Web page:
Proportion of literate adults: 97.8%
Most important religion: Serbian Orthodox 85%
Urban population: 56% (2011)
Life expectancy: 73.2 / 79.2 years (male / female, 2019)
Gender Inequality Index: Rank 37 (out of 160) (2018)
Number of births: 1.48 / woman (2017)
Infant mortality: 5.6 / 1000 live births (2019)
According to zipcodesexplorer, Serbia had 7,120,666 inhabitants (excluding Kosovo). Serbia’s population growth has been negative for years. As a result, Serbia only had a total population of 6,963,764 in mid-2019. In 2011, the country had a loss of almost 380,000 inhabitants compared to the 2002 census. In 2017 the population grew by an estimated -0.5%. With an average age of 40.7 years according to the last census, the Serbian population was among the oldest in the world. In 2017, 18.4% were over 65 years old, the average lifespan is 71 years for men and 76 years for women. In 2019, a pilot census took place in preparation for the census in 2021.
The degree of urbanization to the latest available figures from the year 2011 in Serbia is 56 percent. Around two thirds of them live in the largest Serbian city, the capital Belgrade, where around 29 percent of the total population live. At 44 percent, Serbia has a rather high proportion of rural population in a European comparison.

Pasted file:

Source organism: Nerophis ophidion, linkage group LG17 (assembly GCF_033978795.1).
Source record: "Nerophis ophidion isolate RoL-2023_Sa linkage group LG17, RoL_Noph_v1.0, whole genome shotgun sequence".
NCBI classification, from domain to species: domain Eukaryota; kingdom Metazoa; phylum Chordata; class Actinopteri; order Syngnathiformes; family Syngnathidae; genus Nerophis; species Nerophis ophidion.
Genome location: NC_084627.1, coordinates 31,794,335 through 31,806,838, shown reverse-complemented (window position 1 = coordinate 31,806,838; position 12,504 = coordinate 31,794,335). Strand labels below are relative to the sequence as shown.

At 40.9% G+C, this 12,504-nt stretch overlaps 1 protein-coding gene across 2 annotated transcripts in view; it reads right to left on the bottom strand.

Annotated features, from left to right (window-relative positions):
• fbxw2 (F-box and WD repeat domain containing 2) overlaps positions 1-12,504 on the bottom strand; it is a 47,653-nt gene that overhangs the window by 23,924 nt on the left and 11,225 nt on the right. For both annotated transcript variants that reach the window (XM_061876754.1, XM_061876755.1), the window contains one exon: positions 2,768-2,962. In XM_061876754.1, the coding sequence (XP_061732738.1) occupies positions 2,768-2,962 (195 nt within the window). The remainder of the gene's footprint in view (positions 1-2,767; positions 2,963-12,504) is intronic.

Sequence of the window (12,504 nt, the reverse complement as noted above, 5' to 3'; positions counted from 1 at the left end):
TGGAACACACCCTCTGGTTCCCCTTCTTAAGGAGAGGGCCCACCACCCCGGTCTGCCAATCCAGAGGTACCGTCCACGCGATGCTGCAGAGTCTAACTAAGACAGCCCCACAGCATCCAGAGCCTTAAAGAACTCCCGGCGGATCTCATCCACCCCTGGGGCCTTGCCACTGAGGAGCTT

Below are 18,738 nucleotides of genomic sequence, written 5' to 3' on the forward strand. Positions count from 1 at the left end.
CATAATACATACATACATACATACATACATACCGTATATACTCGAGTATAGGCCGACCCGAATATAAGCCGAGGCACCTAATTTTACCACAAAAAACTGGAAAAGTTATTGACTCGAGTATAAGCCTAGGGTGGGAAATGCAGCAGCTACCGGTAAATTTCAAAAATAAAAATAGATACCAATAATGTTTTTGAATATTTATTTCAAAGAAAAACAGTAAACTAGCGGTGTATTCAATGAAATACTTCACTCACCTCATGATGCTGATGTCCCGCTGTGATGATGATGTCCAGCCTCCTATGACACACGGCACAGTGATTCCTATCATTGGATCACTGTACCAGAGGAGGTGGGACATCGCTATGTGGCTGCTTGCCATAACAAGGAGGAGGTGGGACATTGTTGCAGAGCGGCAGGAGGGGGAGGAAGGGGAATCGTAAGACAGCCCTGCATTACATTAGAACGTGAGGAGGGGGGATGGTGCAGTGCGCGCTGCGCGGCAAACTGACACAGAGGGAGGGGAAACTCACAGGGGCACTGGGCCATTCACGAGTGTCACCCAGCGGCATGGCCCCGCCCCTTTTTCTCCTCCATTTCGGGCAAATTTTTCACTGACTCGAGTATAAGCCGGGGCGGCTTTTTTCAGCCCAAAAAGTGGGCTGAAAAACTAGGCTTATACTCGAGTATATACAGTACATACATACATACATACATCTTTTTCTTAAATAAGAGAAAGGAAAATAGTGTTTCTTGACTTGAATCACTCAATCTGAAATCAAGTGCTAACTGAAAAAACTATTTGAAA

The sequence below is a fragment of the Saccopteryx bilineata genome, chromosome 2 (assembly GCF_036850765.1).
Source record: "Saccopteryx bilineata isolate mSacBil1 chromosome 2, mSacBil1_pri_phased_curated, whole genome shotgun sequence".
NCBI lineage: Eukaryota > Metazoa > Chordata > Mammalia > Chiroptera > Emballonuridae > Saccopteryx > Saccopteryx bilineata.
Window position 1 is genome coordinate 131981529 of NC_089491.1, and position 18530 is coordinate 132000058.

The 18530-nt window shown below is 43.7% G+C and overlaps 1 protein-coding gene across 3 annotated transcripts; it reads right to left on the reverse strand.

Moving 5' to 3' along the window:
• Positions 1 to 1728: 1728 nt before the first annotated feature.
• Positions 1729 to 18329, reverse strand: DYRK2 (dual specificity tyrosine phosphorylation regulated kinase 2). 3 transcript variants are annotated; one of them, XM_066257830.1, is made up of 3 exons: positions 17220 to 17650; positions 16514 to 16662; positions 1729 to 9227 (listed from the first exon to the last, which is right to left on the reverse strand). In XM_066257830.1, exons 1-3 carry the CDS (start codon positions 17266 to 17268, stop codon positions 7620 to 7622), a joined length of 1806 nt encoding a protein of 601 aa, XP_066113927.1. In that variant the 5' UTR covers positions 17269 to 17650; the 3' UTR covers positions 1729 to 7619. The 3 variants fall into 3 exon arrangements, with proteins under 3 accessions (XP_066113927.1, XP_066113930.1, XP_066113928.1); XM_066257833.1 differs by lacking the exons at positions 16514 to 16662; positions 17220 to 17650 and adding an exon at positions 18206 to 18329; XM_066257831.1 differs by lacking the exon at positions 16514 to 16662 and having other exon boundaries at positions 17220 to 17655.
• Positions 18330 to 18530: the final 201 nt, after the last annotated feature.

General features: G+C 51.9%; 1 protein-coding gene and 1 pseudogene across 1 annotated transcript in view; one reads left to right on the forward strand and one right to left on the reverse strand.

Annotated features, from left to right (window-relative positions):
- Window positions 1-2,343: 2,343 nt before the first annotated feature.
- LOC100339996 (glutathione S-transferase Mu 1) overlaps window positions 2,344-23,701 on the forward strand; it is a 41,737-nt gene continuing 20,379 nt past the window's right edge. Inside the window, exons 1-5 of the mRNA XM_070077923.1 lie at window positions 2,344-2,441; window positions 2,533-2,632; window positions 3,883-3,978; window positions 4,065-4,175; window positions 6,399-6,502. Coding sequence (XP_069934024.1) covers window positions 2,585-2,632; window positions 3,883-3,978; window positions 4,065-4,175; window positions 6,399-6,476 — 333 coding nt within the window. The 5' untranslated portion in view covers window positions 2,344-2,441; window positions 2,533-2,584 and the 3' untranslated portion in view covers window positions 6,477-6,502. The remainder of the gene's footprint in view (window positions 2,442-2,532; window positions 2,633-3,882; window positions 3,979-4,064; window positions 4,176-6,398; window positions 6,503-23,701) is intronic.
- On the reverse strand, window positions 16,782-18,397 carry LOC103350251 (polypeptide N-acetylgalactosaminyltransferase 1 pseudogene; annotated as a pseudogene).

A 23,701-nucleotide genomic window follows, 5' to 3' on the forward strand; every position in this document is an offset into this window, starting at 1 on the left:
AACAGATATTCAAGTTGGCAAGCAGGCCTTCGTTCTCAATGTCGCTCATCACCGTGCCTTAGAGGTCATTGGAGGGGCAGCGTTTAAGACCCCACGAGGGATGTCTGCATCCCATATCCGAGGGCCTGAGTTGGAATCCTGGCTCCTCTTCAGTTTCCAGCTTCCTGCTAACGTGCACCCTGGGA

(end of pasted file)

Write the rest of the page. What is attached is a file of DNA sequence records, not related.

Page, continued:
Despite the consequences of the ethnic wars of the 1990s and the loss of the predominantly Albanian-populated Kosovo, Serbia has remained a multi-ethnic state. The 2011 census showed the following ethnic structure – 83.32% of the population identified themselves as Serbs. The majority of the remainder describes themselves as belonging to one of the minorities, the largest among them are: Hungarians – 3.53%, Bosniaks (especially in the Sanjak region) – 2.02%, Roma – 2.05%, Yugoslavs – 1.08%, Croatians – 0.81%, Albanians(predominantly: southern Serbia) – 0.82% (last available figure from 2002, as the majority of Albanians had boycotted the 2011 census). The Vojvodina province has the largest number of ethnic minorities, over 25. They make up around a third of the population. The largest groups are: Hungarians – 13.00%, Slovaks – 2.60%, Croats – 2.43%, Montenegrins – 1.15%, Yugoslavs – 0.63%. The Serbian state guarantees certain minority rights with regard to the official use of minority languages, the establishment of minority councils as national representation and the lifting of the threshold clause for ethnic minority parties in the Serbian parliament.